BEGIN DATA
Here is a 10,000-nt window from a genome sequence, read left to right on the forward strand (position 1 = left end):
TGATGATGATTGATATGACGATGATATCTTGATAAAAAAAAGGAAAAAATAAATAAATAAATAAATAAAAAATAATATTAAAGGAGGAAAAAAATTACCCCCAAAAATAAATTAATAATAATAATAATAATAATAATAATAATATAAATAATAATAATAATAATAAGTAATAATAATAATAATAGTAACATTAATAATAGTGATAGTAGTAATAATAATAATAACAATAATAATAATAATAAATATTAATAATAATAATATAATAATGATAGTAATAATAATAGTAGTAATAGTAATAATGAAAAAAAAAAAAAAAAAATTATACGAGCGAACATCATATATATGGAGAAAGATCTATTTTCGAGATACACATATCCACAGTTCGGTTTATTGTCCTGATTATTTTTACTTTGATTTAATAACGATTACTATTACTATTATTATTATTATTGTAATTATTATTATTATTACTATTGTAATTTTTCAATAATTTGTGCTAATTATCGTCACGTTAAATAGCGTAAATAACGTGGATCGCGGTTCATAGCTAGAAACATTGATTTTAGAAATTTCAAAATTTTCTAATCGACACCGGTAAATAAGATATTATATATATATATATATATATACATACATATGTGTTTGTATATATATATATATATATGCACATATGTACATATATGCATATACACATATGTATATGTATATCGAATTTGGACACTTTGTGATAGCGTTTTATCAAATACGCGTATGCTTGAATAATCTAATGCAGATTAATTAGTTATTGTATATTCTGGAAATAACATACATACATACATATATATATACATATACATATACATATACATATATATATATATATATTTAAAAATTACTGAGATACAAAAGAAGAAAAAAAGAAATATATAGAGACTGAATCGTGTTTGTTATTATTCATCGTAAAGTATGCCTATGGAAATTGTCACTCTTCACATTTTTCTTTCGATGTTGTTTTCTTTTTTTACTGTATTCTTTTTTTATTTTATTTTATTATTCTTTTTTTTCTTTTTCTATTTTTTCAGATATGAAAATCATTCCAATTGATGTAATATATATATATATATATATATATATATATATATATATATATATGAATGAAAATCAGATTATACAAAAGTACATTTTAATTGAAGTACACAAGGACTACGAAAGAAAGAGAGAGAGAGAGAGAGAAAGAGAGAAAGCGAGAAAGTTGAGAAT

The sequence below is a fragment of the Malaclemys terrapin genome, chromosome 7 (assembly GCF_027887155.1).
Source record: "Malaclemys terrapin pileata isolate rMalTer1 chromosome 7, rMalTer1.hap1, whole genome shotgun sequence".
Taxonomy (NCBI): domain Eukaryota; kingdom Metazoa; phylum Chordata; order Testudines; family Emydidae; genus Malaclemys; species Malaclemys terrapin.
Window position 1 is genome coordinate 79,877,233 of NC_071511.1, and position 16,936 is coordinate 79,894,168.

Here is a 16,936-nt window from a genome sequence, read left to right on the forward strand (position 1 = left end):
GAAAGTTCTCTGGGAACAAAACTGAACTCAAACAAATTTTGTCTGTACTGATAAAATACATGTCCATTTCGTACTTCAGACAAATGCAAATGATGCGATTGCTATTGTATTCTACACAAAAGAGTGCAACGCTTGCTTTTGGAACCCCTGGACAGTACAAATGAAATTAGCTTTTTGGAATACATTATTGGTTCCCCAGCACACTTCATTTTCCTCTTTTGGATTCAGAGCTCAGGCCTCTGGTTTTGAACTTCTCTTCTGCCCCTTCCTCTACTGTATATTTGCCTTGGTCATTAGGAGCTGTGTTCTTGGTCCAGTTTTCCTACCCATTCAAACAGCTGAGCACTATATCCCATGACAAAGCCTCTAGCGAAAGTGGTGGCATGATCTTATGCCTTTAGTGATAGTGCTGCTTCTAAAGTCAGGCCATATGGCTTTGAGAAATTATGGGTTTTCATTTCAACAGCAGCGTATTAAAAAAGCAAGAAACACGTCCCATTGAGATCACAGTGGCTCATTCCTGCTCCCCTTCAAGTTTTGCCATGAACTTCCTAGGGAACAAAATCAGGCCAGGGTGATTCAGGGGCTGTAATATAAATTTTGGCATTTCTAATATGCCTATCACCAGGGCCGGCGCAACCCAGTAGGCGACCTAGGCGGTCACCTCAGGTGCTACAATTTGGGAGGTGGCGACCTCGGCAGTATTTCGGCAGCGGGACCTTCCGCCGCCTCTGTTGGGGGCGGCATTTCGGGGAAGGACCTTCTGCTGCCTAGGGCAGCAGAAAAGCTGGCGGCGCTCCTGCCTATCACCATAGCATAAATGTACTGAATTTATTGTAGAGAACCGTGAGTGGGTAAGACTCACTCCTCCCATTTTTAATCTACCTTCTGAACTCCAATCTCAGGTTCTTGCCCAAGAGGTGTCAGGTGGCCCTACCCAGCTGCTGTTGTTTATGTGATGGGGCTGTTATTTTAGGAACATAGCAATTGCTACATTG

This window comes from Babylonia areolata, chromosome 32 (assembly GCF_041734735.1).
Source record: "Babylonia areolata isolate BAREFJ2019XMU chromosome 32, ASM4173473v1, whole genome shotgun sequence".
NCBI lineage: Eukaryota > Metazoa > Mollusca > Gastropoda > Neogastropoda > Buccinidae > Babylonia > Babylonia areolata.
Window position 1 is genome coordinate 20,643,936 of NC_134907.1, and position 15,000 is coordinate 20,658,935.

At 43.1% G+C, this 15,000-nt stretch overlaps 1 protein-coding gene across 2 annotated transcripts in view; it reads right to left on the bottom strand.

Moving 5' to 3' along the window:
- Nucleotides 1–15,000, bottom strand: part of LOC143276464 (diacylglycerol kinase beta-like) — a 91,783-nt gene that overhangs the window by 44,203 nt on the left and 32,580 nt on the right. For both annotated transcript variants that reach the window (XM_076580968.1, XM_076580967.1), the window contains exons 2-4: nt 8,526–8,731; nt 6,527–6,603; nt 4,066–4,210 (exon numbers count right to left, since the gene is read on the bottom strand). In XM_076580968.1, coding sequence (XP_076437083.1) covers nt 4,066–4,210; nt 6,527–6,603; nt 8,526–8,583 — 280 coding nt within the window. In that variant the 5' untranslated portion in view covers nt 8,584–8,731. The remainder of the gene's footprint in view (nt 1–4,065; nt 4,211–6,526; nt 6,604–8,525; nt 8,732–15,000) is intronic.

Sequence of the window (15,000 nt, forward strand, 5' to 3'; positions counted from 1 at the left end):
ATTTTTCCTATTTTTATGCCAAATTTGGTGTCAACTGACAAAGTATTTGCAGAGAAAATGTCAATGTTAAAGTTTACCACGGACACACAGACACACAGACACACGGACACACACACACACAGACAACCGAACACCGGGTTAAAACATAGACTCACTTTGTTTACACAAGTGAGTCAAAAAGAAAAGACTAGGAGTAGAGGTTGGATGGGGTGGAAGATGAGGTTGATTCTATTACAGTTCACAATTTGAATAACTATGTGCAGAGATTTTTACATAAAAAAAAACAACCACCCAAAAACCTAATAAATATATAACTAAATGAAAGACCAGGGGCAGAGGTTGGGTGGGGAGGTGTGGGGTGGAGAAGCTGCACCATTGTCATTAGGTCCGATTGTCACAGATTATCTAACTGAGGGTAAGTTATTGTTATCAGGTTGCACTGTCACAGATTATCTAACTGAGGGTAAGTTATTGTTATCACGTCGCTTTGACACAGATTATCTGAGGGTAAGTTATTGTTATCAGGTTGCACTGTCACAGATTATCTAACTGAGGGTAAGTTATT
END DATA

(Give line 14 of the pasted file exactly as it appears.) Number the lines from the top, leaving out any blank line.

Moving 5' to 3' along the window: